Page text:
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Japan to set up new nuclear safety agency

TOKYO -- Japan's government has decided to set up a new nuclear regulatory agency under the Environment Ministry instead of the trade ministry to increase its independence after the country's atomic disaster, officials said yesterday.

Chief Cabinet Secretary Yukio Edano said the cabinet is expected to approve the plan by Monday.

The current Nuclear and Industrial Safety Agency has been widely criticized for cozy ties with the nuclear industry under the Ministry of Economy, Trade and Industry, which promotes nuclear energy.

"We expect to make the agency an affiliate of the Environment Agency," Edano said. "Environment and nuclear issues have a certain affinity for each other."

Public opinion has turned against nuclear regulators and the industry following a massive March 11 earthquake and tsunami that triggered a nuclear crisis at the Fukushima Dai-ichi nuclear power plant.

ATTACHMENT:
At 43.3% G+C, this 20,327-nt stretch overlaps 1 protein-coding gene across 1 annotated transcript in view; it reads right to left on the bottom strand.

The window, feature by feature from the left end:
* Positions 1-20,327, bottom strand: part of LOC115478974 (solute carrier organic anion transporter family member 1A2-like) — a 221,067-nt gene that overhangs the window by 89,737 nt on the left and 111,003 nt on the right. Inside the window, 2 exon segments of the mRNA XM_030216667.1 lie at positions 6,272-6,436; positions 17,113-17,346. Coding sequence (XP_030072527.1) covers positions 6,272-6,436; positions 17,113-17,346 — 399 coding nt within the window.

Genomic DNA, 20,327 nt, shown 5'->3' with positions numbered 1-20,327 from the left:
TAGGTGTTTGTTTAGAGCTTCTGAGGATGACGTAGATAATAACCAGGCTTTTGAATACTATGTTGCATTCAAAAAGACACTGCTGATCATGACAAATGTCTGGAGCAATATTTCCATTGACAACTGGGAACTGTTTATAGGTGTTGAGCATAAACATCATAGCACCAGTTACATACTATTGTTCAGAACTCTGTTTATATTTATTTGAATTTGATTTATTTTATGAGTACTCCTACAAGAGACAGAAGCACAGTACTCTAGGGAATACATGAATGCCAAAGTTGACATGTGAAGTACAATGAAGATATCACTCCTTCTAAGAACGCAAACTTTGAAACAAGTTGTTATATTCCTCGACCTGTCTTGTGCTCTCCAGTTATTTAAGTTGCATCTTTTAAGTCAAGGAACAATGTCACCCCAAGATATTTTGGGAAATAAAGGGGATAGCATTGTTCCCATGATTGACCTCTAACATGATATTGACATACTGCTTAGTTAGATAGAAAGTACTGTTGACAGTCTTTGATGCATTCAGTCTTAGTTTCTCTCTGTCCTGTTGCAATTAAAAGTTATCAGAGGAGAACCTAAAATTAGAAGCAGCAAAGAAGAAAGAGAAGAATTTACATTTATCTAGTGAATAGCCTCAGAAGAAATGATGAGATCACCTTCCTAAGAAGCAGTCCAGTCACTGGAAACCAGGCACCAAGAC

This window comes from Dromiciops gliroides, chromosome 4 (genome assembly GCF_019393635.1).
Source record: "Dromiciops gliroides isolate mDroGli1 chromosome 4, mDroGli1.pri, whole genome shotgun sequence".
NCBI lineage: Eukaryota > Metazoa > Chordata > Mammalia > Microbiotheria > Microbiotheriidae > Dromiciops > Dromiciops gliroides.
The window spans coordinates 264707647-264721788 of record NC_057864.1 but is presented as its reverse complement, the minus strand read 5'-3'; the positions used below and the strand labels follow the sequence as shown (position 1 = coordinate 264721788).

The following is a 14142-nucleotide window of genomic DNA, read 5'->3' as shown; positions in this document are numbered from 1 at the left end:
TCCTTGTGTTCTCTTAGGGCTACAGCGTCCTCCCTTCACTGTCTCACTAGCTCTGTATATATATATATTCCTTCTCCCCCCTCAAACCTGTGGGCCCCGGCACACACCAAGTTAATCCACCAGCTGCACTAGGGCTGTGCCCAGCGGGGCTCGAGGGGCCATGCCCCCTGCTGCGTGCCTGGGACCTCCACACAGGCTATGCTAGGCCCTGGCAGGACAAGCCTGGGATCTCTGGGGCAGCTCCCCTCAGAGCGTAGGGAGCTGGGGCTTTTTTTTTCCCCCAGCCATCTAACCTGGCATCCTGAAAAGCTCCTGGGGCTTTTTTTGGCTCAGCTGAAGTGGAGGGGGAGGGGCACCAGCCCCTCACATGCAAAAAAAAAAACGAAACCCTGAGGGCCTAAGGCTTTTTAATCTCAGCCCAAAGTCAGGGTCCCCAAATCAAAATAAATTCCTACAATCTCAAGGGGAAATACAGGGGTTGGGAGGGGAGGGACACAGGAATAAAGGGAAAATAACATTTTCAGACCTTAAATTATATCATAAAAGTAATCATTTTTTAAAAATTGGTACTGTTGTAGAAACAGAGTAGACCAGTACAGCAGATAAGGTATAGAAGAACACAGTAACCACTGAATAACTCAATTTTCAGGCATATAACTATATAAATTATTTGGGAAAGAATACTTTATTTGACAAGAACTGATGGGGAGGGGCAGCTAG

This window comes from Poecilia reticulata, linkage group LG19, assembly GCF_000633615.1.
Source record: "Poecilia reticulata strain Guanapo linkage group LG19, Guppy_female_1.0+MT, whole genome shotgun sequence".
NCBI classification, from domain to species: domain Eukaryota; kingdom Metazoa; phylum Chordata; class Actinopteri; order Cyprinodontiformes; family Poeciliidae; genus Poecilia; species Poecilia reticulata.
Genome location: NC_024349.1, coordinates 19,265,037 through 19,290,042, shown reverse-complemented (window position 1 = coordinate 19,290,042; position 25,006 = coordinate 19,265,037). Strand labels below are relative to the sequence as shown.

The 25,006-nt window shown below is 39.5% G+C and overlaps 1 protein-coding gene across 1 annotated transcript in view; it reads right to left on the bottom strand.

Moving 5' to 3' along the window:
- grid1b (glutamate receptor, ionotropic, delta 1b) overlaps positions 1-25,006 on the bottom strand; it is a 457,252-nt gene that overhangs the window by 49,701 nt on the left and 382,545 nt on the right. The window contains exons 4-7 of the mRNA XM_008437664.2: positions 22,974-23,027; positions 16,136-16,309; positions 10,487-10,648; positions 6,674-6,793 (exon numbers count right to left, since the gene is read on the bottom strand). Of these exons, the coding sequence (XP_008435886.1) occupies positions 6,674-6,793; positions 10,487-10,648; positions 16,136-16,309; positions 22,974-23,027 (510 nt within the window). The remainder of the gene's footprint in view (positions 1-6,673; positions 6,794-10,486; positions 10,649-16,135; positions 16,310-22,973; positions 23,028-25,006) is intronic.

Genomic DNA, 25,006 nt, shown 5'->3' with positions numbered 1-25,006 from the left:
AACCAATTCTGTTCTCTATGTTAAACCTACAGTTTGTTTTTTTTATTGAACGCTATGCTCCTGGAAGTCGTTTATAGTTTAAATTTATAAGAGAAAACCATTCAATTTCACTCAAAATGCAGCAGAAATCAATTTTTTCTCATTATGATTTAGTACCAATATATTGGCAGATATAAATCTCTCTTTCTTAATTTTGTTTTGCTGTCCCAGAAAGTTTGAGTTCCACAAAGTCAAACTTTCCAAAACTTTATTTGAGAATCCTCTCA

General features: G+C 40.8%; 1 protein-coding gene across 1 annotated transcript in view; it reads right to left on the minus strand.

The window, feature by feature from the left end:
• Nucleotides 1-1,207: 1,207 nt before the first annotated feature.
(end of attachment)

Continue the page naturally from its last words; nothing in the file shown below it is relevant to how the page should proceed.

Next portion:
The disasters destroyed power and cooling systems at the plant, causing three of its reactor cores to melt and large amounts of radiation to leak outside the complex in the world's worst nuclear accident since Chernobyl.

The government has been under fire over its response to the crisis. The nuclear safety agency has also faced a scandal over allegations that its officials tried to secretly manipulate discussions in favor of nuclear power at town meetings that were held before the crisis.

Three senior officials -- the head of the Agency for Natural Resources and Energy, the head of the safety agency and a vice minister at the trade and industry ministry -- were fired last week in a shake-up aimed at calming the public uproar.

Under the plan, drafted by Goshi Hosono, minister in charge of the nuclear crisis, the safety agency would be integrated with the Nuclear Safety Commission, an independent panel of experts under the cabinet office, to become a more independent entity distanced from the nuclear industry and other promoters of atomic power.

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